The 2021 parliamentary elections were a failure for the Prime Minister's party, Left-Green Movement, which lost three of its 11 seats in Parliament. However, the coalition government retained its majority, and negotiations began between the parties to renew their agreement. Polls conducted in the days following the election indicated that a large majority of Icelanders wanted Katrín Jakobsdóttir to remain in government.
Katrín opposes Icelandic membership of NATO, but as part of the compromise between the Left-Greens and their coalition partners, the government does not intend to withdraw from NATO or hold a referendum on NATO membership. Katrín also opposes Iceland joining the European Union (EU). The coalition government does not intend to hold a referendum on continuing Iceland's accession negotiations with the EU.
Katrín is married to Gunnar Sigvaldason, and the mother of three sons (born 2005, 2007, and 2011).
She hails from a family which has produced many prominent people in Icelandic politics, academia, and literature. She is the younger sister of twin brothers Ármann Jakobsson and Sverrir Jakobsson, who are both professors in the humanities at the University of Iceland. Katrín is the great-granddaughter of the politician and judge Skúli Thoroddsen and the poet Theodóra Thoroddsen, and granddaughter of the engineer and MP Sigurður S. Thoroddsen. The poet Dagur Sigurðarson is her maternal uncle.
Katrín has been a member of the following committees:
- Icelandic Delegation to the Council of Europe Parliamentary Assembly (since 2017)
- Icelandic Delegation to the EFTA and EEA Parliamentary Committees (2014–2016)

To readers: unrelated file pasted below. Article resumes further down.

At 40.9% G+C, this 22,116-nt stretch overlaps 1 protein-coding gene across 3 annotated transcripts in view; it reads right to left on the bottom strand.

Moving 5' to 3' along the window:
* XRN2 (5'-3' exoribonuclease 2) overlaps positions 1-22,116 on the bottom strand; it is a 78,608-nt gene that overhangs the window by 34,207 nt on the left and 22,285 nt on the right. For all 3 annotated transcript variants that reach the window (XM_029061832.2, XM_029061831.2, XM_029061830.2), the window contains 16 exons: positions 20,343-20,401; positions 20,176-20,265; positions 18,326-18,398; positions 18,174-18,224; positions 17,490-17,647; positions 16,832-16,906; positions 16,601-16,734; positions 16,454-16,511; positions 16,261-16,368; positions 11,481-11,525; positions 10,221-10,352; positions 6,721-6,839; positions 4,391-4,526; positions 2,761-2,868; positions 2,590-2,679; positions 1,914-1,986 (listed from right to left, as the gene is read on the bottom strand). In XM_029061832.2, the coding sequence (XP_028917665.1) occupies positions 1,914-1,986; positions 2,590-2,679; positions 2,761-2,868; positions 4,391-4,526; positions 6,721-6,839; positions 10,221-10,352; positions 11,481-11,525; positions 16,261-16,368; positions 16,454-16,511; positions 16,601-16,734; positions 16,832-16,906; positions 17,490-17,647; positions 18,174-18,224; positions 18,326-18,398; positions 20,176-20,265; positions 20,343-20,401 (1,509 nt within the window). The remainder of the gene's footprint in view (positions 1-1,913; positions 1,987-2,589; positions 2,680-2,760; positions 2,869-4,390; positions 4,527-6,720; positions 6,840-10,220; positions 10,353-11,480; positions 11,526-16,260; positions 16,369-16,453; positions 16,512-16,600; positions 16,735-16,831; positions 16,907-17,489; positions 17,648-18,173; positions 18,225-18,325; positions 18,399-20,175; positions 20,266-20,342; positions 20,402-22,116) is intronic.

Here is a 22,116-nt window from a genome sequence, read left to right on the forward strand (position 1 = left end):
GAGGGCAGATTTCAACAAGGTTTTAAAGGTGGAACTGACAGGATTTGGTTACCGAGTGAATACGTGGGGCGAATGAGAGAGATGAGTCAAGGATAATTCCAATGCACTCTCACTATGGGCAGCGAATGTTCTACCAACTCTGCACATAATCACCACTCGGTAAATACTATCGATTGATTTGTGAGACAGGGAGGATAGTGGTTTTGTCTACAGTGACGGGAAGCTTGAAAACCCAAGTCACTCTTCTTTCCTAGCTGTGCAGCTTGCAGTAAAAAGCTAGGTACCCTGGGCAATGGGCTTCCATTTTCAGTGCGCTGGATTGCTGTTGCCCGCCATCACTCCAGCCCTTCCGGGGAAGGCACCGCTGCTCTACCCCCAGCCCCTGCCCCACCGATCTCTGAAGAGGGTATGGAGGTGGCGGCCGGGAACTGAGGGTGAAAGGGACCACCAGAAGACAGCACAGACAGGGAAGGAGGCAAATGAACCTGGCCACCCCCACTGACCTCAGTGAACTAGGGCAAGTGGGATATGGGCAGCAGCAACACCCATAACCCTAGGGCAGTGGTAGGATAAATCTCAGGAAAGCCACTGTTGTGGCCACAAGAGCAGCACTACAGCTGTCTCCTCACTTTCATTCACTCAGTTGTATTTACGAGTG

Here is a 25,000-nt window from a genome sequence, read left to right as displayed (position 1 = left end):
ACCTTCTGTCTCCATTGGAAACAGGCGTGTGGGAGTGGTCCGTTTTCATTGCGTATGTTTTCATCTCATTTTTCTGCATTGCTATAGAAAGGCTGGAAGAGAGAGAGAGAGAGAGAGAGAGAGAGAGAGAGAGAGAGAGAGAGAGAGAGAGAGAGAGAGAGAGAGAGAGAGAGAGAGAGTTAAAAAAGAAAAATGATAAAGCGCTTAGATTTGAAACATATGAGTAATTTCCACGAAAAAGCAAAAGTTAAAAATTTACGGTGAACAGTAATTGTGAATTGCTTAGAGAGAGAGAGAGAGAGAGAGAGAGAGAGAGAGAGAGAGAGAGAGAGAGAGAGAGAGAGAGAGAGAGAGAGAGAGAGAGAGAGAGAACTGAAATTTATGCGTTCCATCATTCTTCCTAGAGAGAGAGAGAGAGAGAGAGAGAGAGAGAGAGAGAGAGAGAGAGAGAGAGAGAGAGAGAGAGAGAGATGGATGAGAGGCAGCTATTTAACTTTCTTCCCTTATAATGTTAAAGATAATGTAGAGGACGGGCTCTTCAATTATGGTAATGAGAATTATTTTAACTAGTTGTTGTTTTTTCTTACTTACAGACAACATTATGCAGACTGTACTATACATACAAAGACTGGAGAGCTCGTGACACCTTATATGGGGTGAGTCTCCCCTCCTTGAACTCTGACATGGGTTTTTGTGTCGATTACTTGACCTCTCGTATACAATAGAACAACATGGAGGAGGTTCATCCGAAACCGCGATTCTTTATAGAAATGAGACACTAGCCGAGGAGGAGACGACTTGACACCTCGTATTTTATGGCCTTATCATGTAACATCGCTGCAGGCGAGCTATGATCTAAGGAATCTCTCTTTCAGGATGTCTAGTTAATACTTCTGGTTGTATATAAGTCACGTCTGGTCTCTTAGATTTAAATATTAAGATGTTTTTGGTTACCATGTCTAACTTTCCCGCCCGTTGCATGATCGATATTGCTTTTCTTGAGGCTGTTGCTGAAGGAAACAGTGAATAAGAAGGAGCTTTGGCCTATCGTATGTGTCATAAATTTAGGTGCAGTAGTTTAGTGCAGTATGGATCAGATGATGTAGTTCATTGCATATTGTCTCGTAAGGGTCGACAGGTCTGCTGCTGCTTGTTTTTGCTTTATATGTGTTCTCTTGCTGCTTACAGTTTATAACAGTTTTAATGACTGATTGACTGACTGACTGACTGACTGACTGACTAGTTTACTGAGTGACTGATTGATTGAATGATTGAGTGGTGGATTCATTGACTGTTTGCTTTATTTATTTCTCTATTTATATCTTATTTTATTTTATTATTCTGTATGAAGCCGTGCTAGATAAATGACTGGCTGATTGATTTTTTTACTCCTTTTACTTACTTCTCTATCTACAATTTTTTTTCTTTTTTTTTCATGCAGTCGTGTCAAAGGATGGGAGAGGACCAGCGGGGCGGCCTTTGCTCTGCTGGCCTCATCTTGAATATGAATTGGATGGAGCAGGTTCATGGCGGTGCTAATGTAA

- EU-Iceland joint Parliamentary Committee (Deputy Chair 2014–2016)
- Icelandic delegation to the West Nordic Council (2013–2014)
- Katrín Jakobsdóttir, Secretariat of Althingi, retrieved 31 January 2009
- "Her Excellency, Katrín Jakobsdóttir, Prime Minister of Iceland Appointed Chair of the Council of Women World Leaders". Council of Women World Leaders. 19 February 2020. Retrieved 3 March 2020.
- Brandsma, Elliott. "Education is Our Best Investment". Stúdentablaðið. University of Iceland. Retrieved 15 September 2021.
- "Katrín Jakobsdóttir". Alþingi (in Icelandic). Retrieved 9 December 2017.
- Martyn-Hemphill, Richard (30 November 2017). "An Environmentalist Is Iceland's New Prime Minister". The New York Times. ISSN 0362-4331. Retrieved 20 July 2019.
- "Katrín komin með umboðið". Morgunblaðið. 2 November 2017. Retrieved 2 November 2017.
- Sigurður Bogi Sævarsson (3 November 2017). "Málefnunum skipt í tvennt". Morgunblaðið. Retrieved 3 November 2017.
- "Iceland's leftist parties fail to form government". Yahoo/AFP. 6 November 2017. Retrieved 13 November 2017.
- "Iceland's Left-Green leader Jakobsdóttir becomes new PM". BBC News. 30 November 2017. Retrieved 30 November 2017.
- Jón Pétur Jónsson (28 November 2017). "Katrín fær stjórnarmyndunarumboðið". Morgunblaðið. Retrieved 28 November 2017.
- "Johanna Sigurdardottir | prime minister of Iceland". Encyclopedia Britannica. Retrieved 9 December 2017.
- Hardarson, Ólafur Th; Kristinsson, Gunnar Helgi (2019). "Iceland: Political Developments and Data in 2018". European Journal of Political Research Political Data Yearbook. 58: 132–135. doi:10.1111/2047-8852.12267. ISSN 2047-8852. S2CID 214060768.
- "Législatives en Islande: plus de 47 % de femmes parmi les nouveaux élus". Le Monde (in French). 26 September 2021. Retrieved 3 November 2021.
- "L'Islande aux urnes avec un casse-tête politique en vue". Ouest-France (in French). 23 September 2021. Retrieved 3 November 2021.
- Fontaine, Andie Sophia (13 October 2021). "Poll: Largest Share Of Those Polled Want Katrín Jakobsdóttir To Continue As Prime Minister". The Reykjavík Grapevine. Retrieved 3 November 2021.
- "Iceland PM: Equality requires clear policy". BBC News. Retrieved 7 May 2019.
- "Þjóðaratkvæðagreiðsla um Evrópusambandsaðild ekki forgangsmál hjá Vinstri grænum - Vísir". visir.is. Retrieved 7 May 2019.
- "Össur segir kjósendur VG vilja í ESB". mbl.is. Retrieved 7 May 2019.
|Wikimedia Commons has media related to Katrín Jakobsdóttir.|
|Wikiquote has quotations related to Katrín Jakobsdóttir.|